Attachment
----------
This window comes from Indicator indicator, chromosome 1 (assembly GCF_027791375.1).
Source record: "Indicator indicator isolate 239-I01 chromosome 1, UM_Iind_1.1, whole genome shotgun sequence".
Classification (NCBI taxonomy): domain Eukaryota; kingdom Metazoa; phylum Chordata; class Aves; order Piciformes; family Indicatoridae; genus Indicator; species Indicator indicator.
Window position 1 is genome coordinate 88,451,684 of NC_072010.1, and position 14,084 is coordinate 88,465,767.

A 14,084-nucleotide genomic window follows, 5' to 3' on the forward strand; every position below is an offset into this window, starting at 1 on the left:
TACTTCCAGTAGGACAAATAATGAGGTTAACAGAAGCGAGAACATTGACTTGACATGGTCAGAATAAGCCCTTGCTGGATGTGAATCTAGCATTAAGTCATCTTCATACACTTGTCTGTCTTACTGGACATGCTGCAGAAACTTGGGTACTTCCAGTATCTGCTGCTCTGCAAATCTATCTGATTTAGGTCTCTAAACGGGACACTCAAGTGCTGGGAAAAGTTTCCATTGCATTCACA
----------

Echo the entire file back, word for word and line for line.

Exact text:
This window comes from Indicator indicator, chromosome 1 (assembly GCF_027791375.1).
Source record: "Indicator indicator isolate 239-I01 chromosome 1, UM_Iind_1.1, whole genome shotgun sequence".
Classification (NCBI taxonomy): domain Eukaryota; kingdom Metazoa; phylum Chordata; class Aves; order Piciformes; family Indicatoridae; genus Indicator; species Indicator indicator.
Window position 1 is genome coordinate 88,451,684 of NC_072010.1, and position 14,084 is coordinate 88,465,767.

A 14,084-nucleotide genomic window follows, 5' to 3' on the forward strand; every position below is an offset into this window, starting at 1 on the left:
TACTTCCAGTAGGACAAATAATGAGGTTAACAGAAGCGAGAACATTGACTTGACATGGTCAGAATAAGCCCTTGCTGGATGTGAATCTAGCATTAAGTCATCTTCATACACTTGTCTGTCTTACTGGACATGCTGCAGAAACTTGGGTACTTCCAGTATCTGCTGCTCTGCAAATCTATCTGATTTAGGTCTCTAAACGGGACACTCAAGTGCTGGGAAAAGTTTCCATTGCATTCACA